Aviair flies in with regional routes
Subscribe to Business News.
A privately owned WA airline has taken the lead on an innovative new service as the state government continues its review of regional aviation.
Private airline Aviair has launched a network of inter-regional flights in the Pilbara and Kimberley, offering a range of air travel options not previously available.
Scheduled aviation services within Western Australia are almost exclusively between Perth and regional centres, with very few options for people wanting to travel between towns and cities.
Aviair already offers a range of charter services in northern WA, and will offer the new scheduled services from mid August.
In addition, Rio Tinto has committed support for the introduction of a route between Karratha and Paraburdoo.
“There were cheers from the crowd like I’ve never heard before,” Mr McConachy told Business News.
Mr McConachy said he had been working on the new services for the past two-and-a-half years.
“There has been market failure in aviation in the Pilbara and Kimberley for quite a while,” he said.
“We’re filling a gap between charter services and larger regional airlines.”
While the new services were subsidised, Mr McConachy emphasised they were a commercial decision.
“We’re taking the majority of the financial risk,” he said, adding the new services were not simply a trial.
“We’ve committed to this for five years.”
Mr McConachy said the new services would be substantially cheaper and much faster than flying via Perth, as many people currently did, as well as being safer and cheaper than driving.
“After a number of years of hard work, this is a great example of progressive regional councils working together with industry partners to achieve a shared vision that benefits the entire region,” Mr Long said.
Rio Tinto Port, Rail and Core Services managing director, Ivan Vella, said the Paraburdoo Karratha route would make it easier for businesses, the community and Rio’s workforce to travel within the region.
“This new service should also ensure greater employment opportunities for traditional owners residing on the coast,” Mr Vella told Business News.
Their Kununurra-based business includes sister company HeliSpirit, along with Freshwater East Kimberley Apartments, Bungle Bungle Savannah Lodge and Bungle Bungle Guided Tours.
Mr McConachy said the group employed about 200 people, with almost all of these in the regions.
The group’s turnover had grown 500 per cent during the past three years.
“We work closely with our communities and its good to do something that’s fundamentally important up here,” Mr McConachy said.
With a fleet of 30 aircraft, mostly with capacity for nine passengers, Aviair’s existing business includes charters for mining and petroleum companies and scenic tours.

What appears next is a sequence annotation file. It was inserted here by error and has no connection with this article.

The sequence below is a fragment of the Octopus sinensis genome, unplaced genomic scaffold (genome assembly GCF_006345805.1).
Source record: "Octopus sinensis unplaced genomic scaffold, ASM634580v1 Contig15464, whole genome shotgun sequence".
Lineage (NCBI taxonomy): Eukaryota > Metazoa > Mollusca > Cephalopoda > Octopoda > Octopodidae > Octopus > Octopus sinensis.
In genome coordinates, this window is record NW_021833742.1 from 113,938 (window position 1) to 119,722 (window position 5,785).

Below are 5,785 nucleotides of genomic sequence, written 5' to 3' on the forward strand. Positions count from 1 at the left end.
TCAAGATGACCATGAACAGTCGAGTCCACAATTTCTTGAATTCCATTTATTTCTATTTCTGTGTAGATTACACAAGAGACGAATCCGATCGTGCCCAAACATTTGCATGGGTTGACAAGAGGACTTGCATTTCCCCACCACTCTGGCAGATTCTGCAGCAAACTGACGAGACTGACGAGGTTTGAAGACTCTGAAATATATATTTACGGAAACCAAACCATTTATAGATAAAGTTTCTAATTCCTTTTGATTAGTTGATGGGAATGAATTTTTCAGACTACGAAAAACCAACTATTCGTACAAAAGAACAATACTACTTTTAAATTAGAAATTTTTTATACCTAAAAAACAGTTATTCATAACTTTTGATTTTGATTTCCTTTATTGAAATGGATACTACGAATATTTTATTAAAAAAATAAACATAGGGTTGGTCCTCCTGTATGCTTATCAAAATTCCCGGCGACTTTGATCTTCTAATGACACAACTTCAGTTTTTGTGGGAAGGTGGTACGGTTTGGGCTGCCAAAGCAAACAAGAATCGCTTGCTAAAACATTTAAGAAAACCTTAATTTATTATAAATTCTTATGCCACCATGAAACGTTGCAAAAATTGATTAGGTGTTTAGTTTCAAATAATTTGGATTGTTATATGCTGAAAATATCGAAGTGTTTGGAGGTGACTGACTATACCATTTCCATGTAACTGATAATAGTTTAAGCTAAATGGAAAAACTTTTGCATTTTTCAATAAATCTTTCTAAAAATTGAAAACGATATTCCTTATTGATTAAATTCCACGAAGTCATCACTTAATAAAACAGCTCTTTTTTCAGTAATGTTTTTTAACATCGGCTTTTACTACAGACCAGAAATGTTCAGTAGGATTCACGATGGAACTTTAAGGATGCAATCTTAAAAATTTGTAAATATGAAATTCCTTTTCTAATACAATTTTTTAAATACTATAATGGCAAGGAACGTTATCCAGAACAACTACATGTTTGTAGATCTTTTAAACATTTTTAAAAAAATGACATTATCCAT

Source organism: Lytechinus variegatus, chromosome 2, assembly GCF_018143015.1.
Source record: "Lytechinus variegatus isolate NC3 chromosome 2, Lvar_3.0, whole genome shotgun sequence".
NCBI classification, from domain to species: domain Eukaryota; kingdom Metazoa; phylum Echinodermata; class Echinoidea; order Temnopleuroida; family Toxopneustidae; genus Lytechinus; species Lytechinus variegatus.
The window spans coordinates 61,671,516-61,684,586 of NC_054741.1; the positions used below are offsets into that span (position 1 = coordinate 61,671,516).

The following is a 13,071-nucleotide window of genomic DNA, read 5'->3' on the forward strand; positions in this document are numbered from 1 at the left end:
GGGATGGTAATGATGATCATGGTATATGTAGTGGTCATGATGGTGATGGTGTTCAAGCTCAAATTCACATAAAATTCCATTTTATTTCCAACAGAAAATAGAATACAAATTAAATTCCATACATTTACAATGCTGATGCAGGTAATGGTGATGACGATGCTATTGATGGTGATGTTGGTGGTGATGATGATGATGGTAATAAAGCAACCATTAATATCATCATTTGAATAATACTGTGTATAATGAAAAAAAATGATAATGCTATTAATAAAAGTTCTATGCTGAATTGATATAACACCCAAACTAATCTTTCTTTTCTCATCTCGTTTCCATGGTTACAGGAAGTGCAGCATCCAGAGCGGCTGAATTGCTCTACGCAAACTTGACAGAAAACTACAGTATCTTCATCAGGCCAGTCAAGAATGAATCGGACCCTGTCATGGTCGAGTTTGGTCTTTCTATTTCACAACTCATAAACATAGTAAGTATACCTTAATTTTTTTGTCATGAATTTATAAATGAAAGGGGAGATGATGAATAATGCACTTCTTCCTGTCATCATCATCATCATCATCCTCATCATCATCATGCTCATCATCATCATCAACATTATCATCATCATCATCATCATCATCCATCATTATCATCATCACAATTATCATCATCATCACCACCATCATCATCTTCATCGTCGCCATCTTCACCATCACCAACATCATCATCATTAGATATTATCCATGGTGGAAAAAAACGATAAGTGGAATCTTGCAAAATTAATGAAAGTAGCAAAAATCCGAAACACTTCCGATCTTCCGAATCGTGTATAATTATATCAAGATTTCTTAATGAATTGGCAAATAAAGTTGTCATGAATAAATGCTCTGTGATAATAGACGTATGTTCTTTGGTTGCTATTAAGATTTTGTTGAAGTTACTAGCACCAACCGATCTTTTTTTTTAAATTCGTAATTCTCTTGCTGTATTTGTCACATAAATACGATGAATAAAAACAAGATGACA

It also operates a scheduled Regular Public Transport (RPT) service between Kununurra and Halls Creek and Balgo.
This is one of seven regulated RPT services subsidised by the state government.
In addition, Aviair operates an unregulated RPT service between Kununurra and the remote community of Kalumburu that is not subsidised.
Darwin-based Airnorth and Skywest are the only other airlines offering scheduled services within northern WA.
Airnorth’s Embraer 170 76-seat jet flies daily to Kununurra and Broome from its base at Darwin.
It also has Perth-Kununurra and Perth-Darwin flights between May and October, which Airnorth said was in response to demand from both business and leisure travellers during the busy dry season.
Airnorth previously ran a service between Karratha and Broome, but this was halted in 2017 after four years of operation, as the route was not considered to be commercially viable given the size of the aircraft.
Skippers operates a service between Broome, Fitzroy Crossing and Halls Creek
The new Aviair services have been launched as the state government continues its long-running review of regional aviation, with Transport Minister Rita Saffioti planning to release a draft state aviation strategy later this year.
This followed a review by a parliamentary committee, which found widespread concern across regional WA about the adequacy and cost of aviation services.
“The committee received considerable evidence suggesting that fares on unregulated routes are unreasonably priced,” the committee’s 2017 report concluded.
Nearly all designated RPT routes in WA run from Perth and therefore do not even cover the inter-regional routes to be serviced by Aviair.
Partnerships between airlines and local councils (which typically own local airports) are an increasingly common practice across regional WA.
A leader in this respect is Regional Express, which has numerous partnerships on the east coast and brought the model to WA when it was awarded the Albany and Esperance routes in 2015.
It has partnered with local councils and Perth Airport on each of its RPT routes to offer discounted ‘community fares’, and in some cases more frequent services.
In 2018, Regional Express sold 24,000 community fares out of 106,000 total seats sold on its Esperance and Albany routes.
It has adopted a similar scheme on its Carnarvon and Monkey Mia routes, which it took over in July 2018.
Partnering with Regional Express for these routes are the Shire of Carnarvon and the RAC, which operates the Monkey Mia resort.
The WA parliamentary inquiry evaluated Rex’s performance, along with schemes offered by Skippers Aviation, Virgin Australia and Qantas in regional WA.
“The committee did not receive any negative feedback with respect to Rex’s fares,” its 2017 report stated.
“There was little public outcry about airfares in Albany and Esperance, compared to other regional destinations visited by the committee.”
The committee also observed that community sentiment was far more positive in markets like Esperance and Albany, where Rex proactively engaged with the local community to explain cost drivers, route dynamics and service requirements.